Micro-moments are something I learned from my therapist and they are incredibly useful. Take note of some of the things you have to do everyday: use the bathroom, wash your hands; and things you fit into your already busy day: washing dishes, vacuuming, laundry, etc. During these tasks, use the time to ground yourself and practice self-care. For example, when I wash my hands, I take a moment to feel my feet planted on the ground, the water washing over my skin, and I take note of every feeling I can name. I try to take three big deep breaths, and when I dry my hands I allow myself to fall back into reality. Utilizing these micro-moments throughout my day ensures that I incorporate self-care into my busy schedule. It allows me to become grounded and therefore more present throughout the day-to-day, when it feels like I am continually on autopilot.

In being more present through my day, I’m also able to realize when I could be implementing self-care. For some people, self-care is scrolling on their phone for a solid ten minutes. I’ve noticed for me though, that if I start a scroll, it turns into a doom scroll. So when I’m able to be more present in my day, I can realize when I pick up my phone that I could use those ten minutes instead to journal, meditate, or sit in silence and simply reflect on my thoughts.

Asking for what I need is something I have to work really hard at, every single day. I grew up being fairly self-sufficient, and received high praise for that characteristic, so now I’m having to re-learn how to lean on others for support. I am incredibly lucky in that I have a partner who supports me and wants to show up for me in whatever way I need. Additionally, I have friends and family nearby who are willing to help if I ask for it. So if I’ve had a particularly stressful day with my toddler, I am becoming more comfortable with asking for thirty minutes of alone time from my partner. I have to tell myself each time that asking for that time is not selfish; rather, it is incredibly self-less. Our son gets one-on-one quality time with his other parent, she gets to connect with her child, and I get to recharge so that I can show up in a way that aligns with my values.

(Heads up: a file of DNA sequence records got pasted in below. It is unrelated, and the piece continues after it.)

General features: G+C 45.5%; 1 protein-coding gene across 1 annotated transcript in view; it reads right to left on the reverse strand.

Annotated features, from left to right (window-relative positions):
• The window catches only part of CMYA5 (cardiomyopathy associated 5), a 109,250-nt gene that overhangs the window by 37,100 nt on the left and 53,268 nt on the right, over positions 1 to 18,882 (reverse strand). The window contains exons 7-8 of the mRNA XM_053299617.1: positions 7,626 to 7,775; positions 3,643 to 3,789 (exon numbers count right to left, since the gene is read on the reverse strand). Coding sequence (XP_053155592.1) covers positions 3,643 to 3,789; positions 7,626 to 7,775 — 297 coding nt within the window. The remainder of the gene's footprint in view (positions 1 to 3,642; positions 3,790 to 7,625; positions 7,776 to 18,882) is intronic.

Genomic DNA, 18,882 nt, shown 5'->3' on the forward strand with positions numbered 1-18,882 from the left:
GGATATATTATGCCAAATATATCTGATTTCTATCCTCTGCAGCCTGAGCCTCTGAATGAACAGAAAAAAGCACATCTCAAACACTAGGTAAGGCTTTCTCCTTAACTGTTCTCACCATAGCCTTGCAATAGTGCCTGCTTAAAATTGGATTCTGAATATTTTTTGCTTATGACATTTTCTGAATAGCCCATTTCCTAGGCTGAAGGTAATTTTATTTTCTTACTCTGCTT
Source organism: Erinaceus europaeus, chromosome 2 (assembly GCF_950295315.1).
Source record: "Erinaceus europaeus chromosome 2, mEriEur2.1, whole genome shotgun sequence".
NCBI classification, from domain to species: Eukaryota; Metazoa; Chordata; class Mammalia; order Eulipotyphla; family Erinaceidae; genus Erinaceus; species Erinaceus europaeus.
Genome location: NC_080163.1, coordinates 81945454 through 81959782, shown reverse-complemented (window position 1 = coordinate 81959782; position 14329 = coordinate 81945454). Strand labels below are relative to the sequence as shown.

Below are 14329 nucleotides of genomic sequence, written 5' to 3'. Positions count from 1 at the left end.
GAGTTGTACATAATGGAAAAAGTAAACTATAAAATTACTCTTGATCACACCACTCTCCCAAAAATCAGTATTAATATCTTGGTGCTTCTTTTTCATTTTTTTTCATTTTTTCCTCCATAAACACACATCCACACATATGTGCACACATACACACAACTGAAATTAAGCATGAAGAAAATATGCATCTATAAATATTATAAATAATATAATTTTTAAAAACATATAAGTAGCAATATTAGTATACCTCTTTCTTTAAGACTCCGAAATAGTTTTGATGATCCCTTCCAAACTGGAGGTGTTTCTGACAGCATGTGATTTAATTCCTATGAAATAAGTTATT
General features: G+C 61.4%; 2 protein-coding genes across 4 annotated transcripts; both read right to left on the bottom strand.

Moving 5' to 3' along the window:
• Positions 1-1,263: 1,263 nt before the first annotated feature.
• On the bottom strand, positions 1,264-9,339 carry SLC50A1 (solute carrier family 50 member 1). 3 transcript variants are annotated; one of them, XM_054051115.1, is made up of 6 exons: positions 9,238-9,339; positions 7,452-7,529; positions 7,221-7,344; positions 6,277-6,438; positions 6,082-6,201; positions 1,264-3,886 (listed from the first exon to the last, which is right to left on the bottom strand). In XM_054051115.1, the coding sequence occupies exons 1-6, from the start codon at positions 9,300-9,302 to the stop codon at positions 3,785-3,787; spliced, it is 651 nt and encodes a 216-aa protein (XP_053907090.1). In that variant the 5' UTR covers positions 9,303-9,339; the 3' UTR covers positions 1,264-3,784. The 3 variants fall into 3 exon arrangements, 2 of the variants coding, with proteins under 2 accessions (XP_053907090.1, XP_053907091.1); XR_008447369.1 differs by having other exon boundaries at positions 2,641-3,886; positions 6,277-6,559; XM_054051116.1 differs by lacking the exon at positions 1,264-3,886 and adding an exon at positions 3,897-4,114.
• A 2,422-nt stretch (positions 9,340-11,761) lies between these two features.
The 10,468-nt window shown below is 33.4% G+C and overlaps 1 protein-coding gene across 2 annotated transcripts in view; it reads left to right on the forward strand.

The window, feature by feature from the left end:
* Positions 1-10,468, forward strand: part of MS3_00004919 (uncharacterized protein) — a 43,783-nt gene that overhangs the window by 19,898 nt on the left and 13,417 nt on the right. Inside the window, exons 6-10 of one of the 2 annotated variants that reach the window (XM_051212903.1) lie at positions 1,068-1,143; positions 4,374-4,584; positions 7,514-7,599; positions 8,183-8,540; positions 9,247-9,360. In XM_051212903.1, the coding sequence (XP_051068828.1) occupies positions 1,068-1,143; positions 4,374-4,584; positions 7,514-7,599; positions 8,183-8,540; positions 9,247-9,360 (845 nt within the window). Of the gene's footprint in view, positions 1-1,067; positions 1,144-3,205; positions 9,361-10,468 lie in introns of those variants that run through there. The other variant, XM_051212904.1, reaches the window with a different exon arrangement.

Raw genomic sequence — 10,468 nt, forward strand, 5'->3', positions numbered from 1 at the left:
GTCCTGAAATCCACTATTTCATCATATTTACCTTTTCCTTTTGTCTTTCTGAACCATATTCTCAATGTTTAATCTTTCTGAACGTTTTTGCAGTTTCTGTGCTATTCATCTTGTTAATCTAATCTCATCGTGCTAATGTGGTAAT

Practicing self-care is something we should strive to do daily. It is incredibly important for our emotional, mental, and physical well-being, as well as crucial to maintaining healthy relationships. By prioritizing ourselves as parents, we are better able to show up for our spouses and of course, our children. Additionally, by answering our own needs, we are role modeling for our children that we should meet our own needs before attempting to meet the needs of others. Self-care is a practice that takes time to develop. Set small goals for yourself such as getting five minutes of alone time, or journaling each morning and night, and gradually increase those goals to ensure all of your physical, mental, and emotional needs are met.

I would love to hear how you prioritize yourself in the comments below!

Wishing a week full of self-care,